I rammed my big toe into the bottom of my bed the other night. It was the first night in four months that I was attempting to sleep in my land bed. I knew, and the bed probably knew, that I needed to be reminded of where things exist in this unfamiliar space. Thanks, bed. I now know where you are. We didn’t plan on being away from our land home for over four months, but thanks to COVID-19, we were not comfortable flying home for a visit. Our safest way home was the sailboat, and we were “stuck” in Southern Florida waiting for the weather to cooperate long enough for us to sail safely and comfortably home.

Mike and I were still a bit foggy from the passage from Riviera Beach, Florida to Newport, Rhode Island that first night home. It’s 1,000 miles, give or take, about eight days at sea, three hours on, three hours off every night, with threatening squalls and thunderstorms here and there (very bad), relatively light winds from the behind us (not so good) and calm seas (excellent). We stopped only two nights at Cape Lookout, a beautiful anchorage in North Carolina, to wait out some northerlies. After a few night’s rest in the Newport area, Exodus was hauled at a nearby boatyard for bottom painting and overdue maintenance.

Our daughter picked us up at the boatyard, and just like that, we became land people again. We were in a car. We picked up pizza on the way home. I could sit up in my bed without hitting my head. I could pluck my eyebrows in the lighted makeup mirror. The Wifi was fabulous. I didn’t worry about running out of water or power or pumping out a holding tank. CVS was down the street. I could simply grab a face mask and walk to get the contact lens solution I forgot to bring home. There was so much space!

I luxuriated in the steam of our land shower, letting the water pour over my body for many, many minutes, to hell with conservation. I shampooed twice, because I could. I felt fabulous, dahling. Better than fabulous.

I grabbed my towel, stepped out of the shower oh so gingerly and WHAM, I was jolted to reality. I was jolted by me. I had forgotten about the mirrors.

There in my land bathroom- there are full, body exposing mirrors- everywhere. Mirrors line an entire wall, another on the back of the door. I viewed my full body for the first time in months. What was I feeling? Shame? Shame, how dare you! But when did I get that paunch? Was I always this soft? My right breast, which was taken off and rebuilt after breast cancer so many years ago, looked deformed. My skin seemed pale, though I live in the sun. I was bruised and scabbed from living on a boat, being bitten by flies, mosquitoes, and no see ums. My silver hair was not silver, no, uh uh, it was just gray and bushy. I decided I needed a haircut for my mental health, pandemic or not. I wrapped my towel tightly around me and got the hell away from those mirrors.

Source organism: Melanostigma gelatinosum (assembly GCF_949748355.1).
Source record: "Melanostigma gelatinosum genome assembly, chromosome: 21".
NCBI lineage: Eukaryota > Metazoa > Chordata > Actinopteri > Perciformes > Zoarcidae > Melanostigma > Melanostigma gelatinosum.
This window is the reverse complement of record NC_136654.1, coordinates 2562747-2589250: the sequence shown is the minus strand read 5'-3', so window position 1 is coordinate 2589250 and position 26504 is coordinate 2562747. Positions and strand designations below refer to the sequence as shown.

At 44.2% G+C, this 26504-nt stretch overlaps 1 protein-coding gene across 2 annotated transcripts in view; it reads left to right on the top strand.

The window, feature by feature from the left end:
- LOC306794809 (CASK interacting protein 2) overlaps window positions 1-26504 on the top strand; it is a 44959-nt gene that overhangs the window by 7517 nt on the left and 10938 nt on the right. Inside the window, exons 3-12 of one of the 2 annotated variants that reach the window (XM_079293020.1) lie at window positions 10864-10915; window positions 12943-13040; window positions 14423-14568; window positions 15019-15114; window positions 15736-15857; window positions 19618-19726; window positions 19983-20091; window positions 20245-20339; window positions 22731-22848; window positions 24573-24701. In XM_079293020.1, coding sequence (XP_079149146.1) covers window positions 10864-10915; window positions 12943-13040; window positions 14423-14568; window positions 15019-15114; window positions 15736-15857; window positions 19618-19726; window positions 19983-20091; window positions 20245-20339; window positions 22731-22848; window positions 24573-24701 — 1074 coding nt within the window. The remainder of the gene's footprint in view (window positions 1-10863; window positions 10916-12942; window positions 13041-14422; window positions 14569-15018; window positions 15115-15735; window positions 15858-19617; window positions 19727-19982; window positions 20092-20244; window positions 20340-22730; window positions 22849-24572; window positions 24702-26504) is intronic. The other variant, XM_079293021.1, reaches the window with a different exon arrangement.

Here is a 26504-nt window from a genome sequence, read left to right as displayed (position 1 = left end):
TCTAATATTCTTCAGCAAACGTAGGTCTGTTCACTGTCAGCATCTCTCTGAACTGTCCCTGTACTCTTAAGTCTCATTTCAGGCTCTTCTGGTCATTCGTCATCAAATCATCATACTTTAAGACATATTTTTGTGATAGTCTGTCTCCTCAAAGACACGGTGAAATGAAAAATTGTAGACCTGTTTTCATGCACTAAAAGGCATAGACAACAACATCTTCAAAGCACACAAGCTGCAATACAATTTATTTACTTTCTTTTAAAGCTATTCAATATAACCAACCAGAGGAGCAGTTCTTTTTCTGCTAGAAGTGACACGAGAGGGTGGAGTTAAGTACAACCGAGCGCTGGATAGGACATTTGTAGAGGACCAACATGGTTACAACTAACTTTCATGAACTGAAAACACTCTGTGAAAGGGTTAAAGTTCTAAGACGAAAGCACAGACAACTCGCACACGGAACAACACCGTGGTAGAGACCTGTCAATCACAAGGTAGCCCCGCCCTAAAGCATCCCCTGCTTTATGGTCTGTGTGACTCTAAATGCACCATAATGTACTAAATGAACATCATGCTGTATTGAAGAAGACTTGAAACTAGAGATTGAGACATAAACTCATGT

The transition from sea to land is so easy, yet so weird.

One day I am having my coffee on the front deck of the boat in a quiet anchorage, taking in deep breaths of the crisp, clean air and admiring nature’s palette, listening to the ringing of the buoys and the splashing of water against the hull. I am skinny dipping off the boat without a care in the world (I’m obviously fibbing here about the “no care in the world” part.) And yes, I am getting bitten by the last of the crazy biting flies we picked up near the Chesapeake, and I hit my head getting out of bed, and I cannot find the half and half without unloading most of the items in the refrigerator.

The next day, I am having coffee at my kitchen table, the sun shining through the window, making plans with friends and family. The sounds are the sounds of the city- a few cars going by, a child’s screams of delight, an occasional horn honking. From a deep sleep one night, Mike mistook the sound of a street cleaner for the sound of a motor boat that was getting too close to us at anchor, and woke completely disoriented, but we are getting used to the sounds. Everything is easy here. I have what I need within a short walk, the refrigerator is very organized, I can go for long walks simply by opening my front door. I watch what I eat and drink for the first time in months, and I know, and my body knows, that’s a really good thing.

When I was a young mother, I worked outside the home as a real estate lawyer. At the office, I yearned to be home with my children. At work, I obsessed about what the kids were doing, where the nanny was taking them, what they were having for lunch, what adorable little thing I might have missed. And yet, when I was home with my children, trying to concentrate on an elaborate game of Barbie or that princess game that my youngest always cheated at, I yearned for the camaraderie, stimulation and inspiration I felt at work.

I sense those same feelings now for the two places I love. When I am at home on the boat, I love my outside life, yet I yearn for family, friends and the comforts and conveniences of home. I feel guilty about not being physically near the people I love most in the world. I miss them, I miss my inside life, my community. I miss being accountable to myself.

And yet, when I am home, living my inside life, I yearn for the freedom of an outside life, for a life that is different and exciting, for a life that is physically and emotionally challenging, for a life where I feel free enough to shed my clothes and jump in the water. I miss our boating friends so much it hurts, because they really “get” what our lives are really like. I miss them because we depend on one another, and I miss them because I know how much they hurt because they want to go home and see their own children. I miss a life without so many damned mirrors.

I count my blessings to have two very separate lives that I love so much. I guess I will work on simply being happy exactly where I am.

What I Love About My Two Lives was last modified: by

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